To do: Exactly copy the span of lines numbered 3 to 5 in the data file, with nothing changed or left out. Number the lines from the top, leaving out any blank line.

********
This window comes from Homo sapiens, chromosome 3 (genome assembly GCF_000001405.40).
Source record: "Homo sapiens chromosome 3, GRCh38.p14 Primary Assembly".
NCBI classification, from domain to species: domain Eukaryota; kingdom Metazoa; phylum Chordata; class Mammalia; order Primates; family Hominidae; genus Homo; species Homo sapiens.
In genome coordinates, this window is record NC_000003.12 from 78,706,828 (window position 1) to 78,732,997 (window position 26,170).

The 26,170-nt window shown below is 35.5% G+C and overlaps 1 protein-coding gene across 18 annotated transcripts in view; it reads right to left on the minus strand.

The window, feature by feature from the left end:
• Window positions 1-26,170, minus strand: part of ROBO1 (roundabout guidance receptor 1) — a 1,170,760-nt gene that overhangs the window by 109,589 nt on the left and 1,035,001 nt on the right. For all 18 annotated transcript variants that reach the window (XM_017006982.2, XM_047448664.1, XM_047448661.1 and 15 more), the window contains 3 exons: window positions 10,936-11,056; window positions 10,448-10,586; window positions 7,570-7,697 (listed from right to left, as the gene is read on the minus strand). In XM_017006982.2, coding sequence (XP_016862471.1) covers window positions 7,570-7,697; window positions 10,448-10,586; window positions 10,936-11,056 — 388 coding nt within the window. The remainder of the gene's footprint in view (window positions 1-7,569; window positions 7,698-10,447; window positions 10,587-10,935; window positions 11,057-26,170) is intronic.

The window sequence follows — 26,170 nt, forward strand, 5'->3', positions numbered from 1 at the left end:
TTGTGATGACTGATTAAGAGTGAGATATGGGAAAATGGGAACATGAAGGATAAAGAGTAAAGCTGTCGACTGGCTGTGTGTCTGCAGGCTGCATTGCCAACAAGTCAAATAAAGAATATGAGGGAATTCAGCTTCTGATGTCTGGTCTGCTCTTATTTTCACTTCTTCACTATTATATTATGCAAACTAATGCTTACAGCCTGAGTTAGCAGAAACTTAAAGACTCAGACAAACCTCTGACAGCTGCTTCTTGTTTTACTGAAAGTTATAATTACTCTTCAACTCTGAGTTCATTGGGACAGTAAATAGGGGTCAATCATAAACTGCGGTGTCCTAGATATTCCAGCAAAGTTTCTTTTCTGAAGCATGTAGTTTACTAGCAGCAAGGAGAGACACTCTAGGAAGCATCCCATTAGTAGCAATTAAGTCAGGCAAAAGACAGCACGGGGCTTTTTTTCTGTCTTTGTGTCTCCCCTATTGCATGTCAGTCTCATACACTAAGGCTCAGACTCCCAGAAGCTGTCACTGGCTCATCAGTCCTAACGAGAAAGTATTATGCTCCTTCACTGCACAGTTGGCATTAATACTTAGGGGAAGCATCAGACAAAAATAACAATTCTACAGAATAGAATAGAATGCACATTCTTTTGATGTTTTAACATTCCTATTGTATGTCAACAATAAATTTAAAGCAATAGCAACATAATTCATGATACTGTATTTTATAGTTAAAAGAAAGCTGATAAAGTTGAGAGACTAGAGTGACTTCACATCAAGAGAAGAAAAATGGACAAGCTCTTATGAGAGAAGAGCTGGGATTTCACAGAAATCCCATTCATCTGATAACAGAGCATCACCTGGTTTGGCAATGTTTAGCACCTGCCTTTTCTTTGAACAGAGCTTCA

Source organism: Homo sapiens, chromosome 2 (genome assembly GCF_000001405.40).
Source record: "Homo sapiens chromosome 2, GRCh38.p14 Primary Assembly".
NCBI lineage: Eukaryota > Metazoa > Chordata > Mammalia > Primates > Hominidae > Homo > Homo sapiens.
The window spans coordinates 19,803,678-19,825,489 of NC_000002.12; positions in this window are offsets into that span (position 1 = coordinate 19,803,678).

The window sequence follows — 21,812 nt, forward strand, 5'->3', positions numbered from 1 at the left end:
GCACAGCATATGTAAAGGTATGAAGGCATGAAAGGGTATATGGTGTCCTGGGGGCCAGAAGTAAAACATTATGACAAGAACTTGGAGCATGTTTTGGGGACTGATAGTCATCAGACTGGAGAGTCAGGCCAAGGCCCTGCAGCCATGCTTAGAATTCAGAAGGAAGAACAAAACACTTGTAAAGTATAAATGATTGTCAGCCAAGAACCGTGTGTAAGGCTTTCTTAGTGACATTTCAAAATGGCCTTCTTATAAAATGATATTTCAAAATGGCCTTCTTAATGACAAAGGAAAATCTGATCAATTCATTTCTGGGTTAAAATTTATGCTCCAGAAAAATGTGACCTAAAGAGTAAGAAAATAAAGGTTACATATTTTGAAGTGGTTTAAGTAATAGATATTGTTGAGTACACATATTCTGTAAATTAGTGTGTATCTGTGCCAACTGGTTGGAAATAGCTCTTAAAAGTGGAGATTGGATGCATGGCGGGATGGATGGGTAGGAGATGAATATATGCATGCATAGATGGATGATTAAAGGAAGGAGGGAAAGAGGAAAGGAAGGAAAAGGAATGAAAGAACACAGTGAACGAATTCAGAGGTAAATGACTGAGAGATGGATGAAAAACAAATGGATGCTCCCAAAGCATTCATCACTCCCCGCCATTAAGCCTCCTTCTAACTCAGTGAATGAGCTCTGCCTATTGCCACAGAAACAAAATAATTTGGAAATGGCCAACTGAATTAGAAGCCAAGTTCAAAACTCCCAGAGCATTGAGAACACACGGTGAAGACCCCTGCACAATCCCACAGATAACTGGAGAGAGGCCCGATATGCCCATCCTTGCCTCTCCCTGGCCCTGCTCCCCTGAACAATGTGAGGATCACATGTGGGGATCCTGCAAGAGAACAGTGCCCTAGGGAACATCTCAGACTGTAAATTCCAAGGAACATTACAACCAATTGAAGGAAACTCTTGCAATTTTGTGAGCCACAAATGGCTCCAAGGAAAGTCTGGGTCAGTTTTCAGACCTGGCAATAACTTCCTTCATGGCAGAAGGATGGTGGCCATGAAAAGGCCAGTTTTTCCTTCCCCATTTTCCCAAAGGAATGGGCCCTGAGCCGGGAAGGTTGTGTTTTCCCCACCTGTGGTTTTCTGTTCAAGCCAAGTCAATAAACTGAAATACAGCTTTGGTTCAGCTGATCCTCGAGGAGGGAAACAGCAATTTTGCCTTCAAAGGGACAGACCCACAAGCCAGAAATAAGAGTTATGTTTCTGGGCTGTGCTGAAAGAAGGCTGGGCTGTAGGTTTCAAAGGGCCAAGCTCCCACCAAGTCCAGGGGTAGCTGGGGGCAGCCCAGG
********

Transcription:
NCBI classification, from domain to species: domain Eukaryota; kingdom Metazoa; phylum Chordata; class Mammalia; order Primates; family Hominidae; genus Homo; species Homo sapiens.
In genome coordinates, this window is record NC_000003.12 from 78,706,828 (window position 1) to 78,732,997 (window position 26,170).

The 26,170-nt window shown below is 35.5% G+C and overlaps 1 protein-coding gene across 18 annotated transcripts in view; it reads right to left on the minus strand.